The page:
By Saturday we expected to reach Autherley Junction and the end of the Shropshire Union Canal. Once there, we would turn down the Staffordshire & Worcestershire Canal. Shortly after that, at the Stourton Junction, we had planned to turn left up the Stourbridge Canal towards Birmingham. It seemed to us that we could use the extra time by carrying on past Stourton to the end of the Staffordshire & Worcestershire, where it meets the River Severn at Stourport-On-Severn. There is an option to go out on the Severn and work our way up to Birmingham another way but, given the issues with water levels and flooding at the moment, we felt it would be better to save that for another time, so we would turn at Stourport and go back up to Stourton Junction and continue from there as planned.

Norbury Wharf

We left Market Drayton on Monday morning for the first of a series of hops down to the junction. We had another five locks to go through, which wasn’t expected to be much of a challenge. When we arrived at the bottom of the Tyrley flight we found that, with so much rain in September, the by-wash of excess water being channelled from above the locks was very strong. As we tried to leave the landing and move into the open lock the boat was just swept across the canal and pinned against the side of the deep cutting that formed the approach. Bow thrusters proved ineffective in this situation but, with some difficulty, Sue managed to pass me a line that I could use to try and haul her back to the towpath side. I then got hold of the mooring line attached to the bow. By hauling on that as Sue made the next attempt we were able to keep the nose pointing in the right direction while the engine kept the stern in line until we were past the spillway.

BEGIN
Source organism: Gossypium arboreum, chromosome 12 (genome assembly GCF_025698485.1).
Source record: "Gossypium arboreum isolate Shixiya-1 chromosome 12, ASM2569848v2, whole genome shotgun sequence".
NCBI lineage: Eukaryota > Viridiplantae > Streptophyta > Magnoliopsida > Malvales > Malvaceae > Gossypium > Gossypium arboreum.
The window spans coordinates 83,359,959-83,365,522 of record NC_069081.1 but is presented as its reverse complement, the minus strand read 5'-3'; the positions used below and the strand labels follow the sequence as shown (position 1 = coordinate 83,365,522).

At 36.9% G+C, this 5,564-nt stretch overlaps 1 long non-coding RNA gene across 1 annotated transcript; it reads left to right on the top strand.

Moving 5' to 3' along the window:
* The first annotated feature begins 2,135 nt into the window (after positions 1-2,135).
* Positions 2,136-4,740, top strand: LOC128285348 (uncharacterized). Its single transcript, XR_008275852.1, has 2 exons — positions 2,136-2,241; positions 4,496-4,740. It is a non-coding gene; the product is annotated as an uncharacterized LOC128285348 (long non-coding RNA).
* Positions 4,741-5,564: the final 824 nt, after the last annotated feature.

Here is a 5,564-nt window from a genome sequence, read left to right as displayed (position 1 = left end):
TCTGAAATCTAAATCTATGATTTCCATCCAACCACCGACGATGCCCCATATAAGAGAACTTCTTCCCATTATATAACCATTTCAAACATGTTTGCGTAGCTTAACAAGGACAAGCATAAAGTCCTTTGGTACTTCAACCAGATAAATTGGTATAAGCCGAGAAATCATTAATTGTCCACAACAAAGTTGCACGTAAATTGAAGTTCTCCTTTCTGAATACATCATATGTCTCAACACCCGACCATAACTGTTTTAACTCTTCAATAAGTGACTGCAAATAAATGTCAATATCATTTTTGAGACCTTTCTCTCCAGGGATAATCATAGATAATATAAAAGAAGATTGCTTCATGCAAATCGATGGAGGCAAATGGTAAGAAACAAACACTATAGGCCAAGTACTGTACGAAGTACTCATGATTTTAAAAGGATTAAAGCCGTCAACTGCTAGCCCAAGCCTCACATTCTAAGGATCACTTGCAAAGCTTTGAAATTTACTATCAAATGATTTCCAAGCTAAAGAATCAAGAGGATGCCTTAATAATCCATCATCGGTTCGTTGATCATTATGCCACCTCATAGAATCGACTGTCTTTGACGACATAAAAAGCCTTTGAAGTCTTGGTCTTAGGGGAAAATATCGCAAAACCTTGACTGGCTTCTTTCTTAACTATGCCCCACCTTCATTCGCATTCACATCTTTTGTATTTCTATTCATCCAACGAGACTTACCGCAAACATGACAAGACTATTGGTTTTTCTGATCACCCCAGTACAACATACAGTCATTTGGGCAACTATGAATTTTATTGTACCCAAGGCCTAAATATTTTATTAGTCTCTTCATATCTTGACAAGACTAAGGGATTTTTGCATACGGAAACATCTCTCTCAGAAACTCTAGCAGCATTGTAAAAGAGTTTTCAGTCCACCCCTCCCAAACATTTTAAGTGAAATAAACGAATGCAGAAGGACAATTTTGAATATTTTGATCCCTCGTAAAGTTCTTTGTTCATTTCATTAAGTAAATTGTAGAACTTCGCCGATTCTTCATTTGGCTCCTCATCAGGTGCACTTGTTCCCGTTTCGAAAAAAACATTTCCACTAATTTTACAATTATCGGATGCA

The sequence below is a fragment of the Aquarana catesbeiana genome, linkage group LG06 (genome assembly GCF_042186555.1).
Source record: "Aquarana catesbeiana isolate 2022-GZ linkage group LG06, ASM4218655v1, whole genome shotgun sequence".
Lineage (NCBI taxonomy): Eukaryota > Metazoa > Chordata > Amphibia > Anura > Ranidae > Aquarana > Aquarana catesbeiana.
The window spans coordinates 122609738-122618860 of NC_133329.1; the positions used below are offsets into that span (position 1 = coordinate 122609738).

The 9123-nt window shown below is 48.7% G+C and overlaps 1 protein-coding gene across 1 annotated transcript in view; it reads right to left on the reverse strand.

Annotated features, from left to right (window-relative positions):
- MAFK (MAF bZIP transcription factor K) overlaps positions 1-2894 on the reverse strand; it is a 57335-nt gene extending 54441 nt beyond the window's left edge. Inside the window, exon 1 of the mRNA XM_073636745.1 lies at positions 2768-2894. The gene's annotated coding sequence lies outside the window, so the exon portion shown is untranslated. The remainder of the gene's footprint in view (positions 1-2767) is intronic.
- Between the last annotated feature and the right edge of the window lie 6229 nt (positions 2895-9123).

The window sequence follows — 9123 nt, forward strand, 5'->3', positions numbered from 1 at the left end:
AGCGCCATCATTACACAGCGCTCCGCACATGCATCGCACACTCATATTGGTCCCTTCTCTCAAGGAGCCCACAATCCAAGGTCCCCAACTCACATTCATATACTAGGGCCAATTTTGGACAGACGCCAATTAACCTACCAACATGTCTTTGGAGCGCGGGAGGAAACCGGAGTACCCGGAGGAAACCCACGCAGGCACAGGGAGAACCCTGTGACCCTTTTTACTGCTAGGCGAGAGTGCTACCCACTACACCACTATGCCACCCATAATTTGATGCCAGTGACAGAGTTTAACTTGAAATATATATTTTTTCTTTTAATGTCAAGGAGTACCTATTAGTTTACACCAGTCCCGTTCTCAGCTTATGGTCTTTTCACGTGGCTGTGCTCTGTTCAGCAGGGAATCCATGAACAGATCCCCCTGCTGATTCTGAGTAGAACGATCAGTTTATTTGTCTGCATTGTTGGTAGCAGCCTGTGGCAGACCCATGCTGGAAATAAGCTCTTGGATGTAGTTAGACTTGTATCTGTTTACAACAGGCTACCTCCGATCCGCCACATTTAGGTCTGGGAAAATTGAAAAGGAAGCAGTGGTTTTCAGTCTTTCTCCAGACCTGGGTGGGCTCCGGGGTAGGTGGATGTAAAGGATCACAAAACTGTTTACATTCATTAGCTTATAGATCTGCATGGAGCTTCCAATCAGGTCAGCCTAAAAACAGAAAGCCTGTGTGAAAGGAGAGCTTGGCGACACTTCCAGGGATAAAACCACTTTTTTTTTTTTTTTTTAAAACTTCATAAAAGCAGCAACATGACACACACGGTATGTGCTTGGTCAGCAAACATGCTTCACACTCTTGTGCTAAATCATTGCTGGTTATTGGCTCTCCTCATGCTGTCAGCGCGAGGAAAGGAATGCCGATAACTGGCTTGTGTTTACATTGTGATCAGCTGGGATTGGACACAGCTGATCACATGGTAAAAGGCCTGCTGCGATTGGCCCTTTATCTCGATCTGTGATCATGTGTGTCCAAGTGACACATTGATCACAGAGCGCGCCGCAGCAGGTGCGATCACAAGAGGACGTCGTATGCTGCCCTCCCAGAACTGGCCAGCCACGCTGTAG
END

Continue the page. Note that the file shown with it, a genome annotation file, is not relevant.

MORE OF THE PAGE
Similar problems were evident at the next four locks but weren’t quite so severe. With a bit more room to manoeuvre there we didn’t have any more issues. Warned of another very wet afternoon ahead we soon moored up at Goldstone Bridge opposite the Wharf Inn in good time before it started. Not a very welcoming place it turned out. No Dogs, very limited opening hours and a big focus on fields of motor homes and static moorings, so we didn’t bother.

High Bridge & Telegraph Pole

Our short cruise for the day took us through the famous High Bridge, with a telegraph pole mounted on the strengthening span below the upper arch, as far as Norbury Junction, which is no longer a junction. The Newport Canal, which once led off from here has long since disappeared, leaving just a very short arm with some mooring for a few boats and a dry dock at the end.